Those who simply cannot resist pulling into that drive-through or that slice of cake after an evening meal may have their DNA to blame for craving fast food and for having a high calorie diet.

Those previously simply considered to have low self-control now have scientific evidence that it is not their fault that they cannot resist a tasty treat as it is hardwired within their genes according to new research.

Study leader Dr Tony Goldstone, from the Imperial College London and colleagues have identified two genetic variants that influence whether we opt for high-calorie or low-calorie foods – a finding they say could result in more personalised treatment for obesity.

Diets high in fat and sugar are a major cause of obesity, when a person consumes more calories than they burn, this can lead to weight gain. The best strategy for weight loss is usually a balanced diet coupled with physical activity, but for some this is easier said than done.


For their study Dr Goldstone and colleagues set out to determine whether a person’s food choice may be influenced by certain genetic variants.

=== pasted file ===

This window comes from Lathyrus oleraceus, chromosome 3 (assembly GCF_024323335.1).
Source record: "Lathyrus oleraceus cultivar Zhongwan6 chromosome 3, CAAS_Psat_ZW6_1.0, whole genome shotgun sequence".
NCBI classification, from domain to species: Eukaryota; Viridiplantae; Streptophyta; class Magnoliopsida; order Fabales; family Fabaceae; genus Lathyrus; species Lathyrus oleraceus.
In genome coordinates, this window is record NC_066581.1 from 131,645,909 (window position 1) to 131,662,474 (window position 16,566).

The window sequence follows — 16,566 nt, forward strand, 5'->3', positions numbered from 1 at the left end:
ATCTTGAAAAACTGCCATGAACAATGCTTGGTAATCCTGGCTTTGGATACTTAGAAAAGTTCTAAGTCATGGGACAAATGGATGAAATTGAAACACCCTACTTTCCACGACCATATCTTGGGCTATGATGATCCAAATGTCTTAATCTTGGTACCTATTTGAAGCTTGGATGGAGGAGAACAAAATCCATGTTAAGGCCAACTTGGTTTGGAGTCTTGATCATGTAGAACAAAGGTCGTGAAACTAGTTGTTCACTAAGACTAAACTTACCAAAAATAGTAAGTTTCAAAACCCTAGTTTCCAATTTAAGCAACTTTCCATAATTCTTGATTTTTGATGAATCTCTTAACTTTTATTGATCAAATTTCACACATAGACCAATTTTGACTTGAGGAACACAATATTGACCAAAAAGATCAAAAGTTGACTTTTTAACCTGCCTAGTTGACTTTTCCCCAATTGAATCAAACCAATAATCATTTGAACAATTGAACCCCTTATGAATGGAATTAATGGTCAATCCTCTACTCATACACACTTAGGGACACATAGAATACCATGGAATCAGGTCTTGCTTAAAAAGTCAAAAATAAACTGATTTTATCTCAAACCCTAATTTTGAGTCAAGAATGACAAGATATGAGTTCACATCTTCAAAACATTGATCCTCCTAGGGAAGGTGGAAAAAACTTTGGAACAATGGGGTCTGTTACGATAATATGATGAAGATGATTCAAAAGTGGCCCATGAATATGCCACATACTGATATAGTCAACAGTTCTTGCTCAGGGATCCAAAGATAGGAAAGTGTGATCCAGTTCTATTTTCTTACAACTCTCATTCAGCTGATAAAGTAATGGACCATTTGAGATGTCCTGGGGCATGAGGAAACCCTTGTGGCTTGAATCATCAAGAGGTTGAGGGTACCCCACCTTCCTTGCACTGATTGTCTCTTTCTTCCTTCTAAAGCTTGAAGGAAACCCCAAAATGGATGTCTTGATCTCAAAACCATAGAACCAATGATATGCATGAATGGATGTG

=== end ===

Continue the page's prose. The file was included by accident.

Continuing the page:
For the study the team conducted DNA genotyping on 45 white European adults aged 19-55 in an effort to identify the presence of variants near two genes which have been associated with obesity predisposition and food cravings.

The volunteers were asked to look at photographs of high and low calorie foods and then rate how appealing they were, while researchers used a functional magnetic resonance imaging to analyse their brain activity.

Results revealed that volunteer who possessed a variant near the FTO gene, which is associated with obesity disposition, rated the high calorie foods as more appealing showed greater activity in an area of the brain known as the orbitofrontal cortex.

This is one of the most interesting parts of the brain when it comes to food as it is where the rewards value of taste is represented, by releasing dopamine for certain tastes, making it feel good to eat certain foods and giving them that ‘moreish’ quality.

The findings are particularly important because they suggest a true genetic influence behind obesity in some individuals.

Dr Goldstone explained: “It means they may experience more cravings than the average person when presented with high-calorie foods – that is, those high in fat and/or sugar – leading them to eat more of these foods.”


These finding may mean there is more potential for individualised obesity treatments, one of which they suggest could involve using gut hormones that target dopamine cells in the brain to alter the hormone’s influence on cravings for high-calorie foods.

Commenting on the study Leah Wingham of The Obesity Society said: “These findings help us better understand the biological basis of behaviours that may predispose some people to overeating high-calorie foods, hence obesity.

“It could help us better target treatments for obesity so particular people get the most effective treatment, as individualised approaches to obesity are necessary.”